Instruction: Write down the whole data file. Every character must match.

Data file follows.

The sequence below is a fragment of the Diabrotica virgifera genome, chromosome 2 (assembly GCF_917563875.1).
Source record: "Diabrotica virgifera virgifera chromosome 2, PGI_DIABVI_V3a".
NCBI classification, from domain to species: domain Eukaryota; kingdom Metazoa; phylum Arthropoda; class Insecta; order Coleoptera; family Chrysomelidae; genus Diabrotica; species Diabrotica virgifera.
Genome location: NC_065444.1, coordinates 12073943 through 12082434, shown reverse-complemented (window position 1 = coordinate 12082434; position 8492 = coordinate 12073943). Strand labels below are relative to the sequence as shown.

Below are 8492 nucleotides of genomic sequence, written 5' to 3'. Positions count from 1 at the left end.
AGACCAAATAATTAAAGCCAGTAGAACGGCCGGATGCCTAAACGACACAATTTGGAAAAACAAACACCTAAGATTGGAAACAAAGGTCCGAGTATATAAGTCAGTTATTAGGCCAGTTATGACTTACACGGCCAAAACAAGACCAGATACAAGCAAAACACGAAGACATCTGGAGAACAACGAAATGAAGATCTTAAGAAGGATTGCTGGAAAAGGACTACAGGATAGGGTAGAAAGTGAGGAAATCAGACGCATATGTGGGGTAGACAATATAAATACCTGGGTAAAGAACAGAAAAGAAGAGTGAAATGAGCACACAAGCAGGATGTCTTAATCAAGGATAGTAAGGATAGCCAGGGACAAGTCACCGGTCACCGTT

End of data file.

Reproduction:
The sequence below is a fragment of the Diabrotica virgifera genome, chromosome 2 (assembly GCF_917563875.1).
Source record: "Diabrotica virgifera virgifera chromosome 2, PGI_DIABVI_V3a".
NCBI classification, from domain to species: domain Eukaryota; kingdom Metazoa; phylum Arthropoda; class Insecta; order Coleoptera; family Chrysomelidae; genus Diabrotica; species Diabrotica virgifera.
Genome location: NC_065444.1, coordinates 12073943 through 12082434, shown reverse-complemented (window position 1 = coordinate 12082434; position 8492 = coordinate 12073943). Strand labels below are relative to the sequence as shown.

Below are 8492 nucleotides of genomic sequence, written 5' to 3'. Positions count from 1 at the left end.
AGACCAAATAATTAAAGCCAGTAGAACGGCCGGATGCCTAAACGACACAATTTGGAAAAACAAACACCTAAGATTGGAAACAAAGGTCCGAGTATATAAGTCAGTTATTAGGCCAGTTATGACTTACACGGCCAAAACAAGACCAGATACAAGCAAAACACGAAGACATCTGGAGAACAACGAAATGAAGATCTTAAGAAGGATTGCTGGAAAAGGACTACAGGATAGGGTAGAAAGTGAGGAAATCAGACGCATATGTGGGGTAGACAATATAAATACCTGGGTAAAGAACAGAAAAGAAGAGTGAAATGAGCACACAAGCAGGATGTCTTAATCAAGGATAGTAAGGATAGCCAGGGACAAGTCACCGGTCACCGTT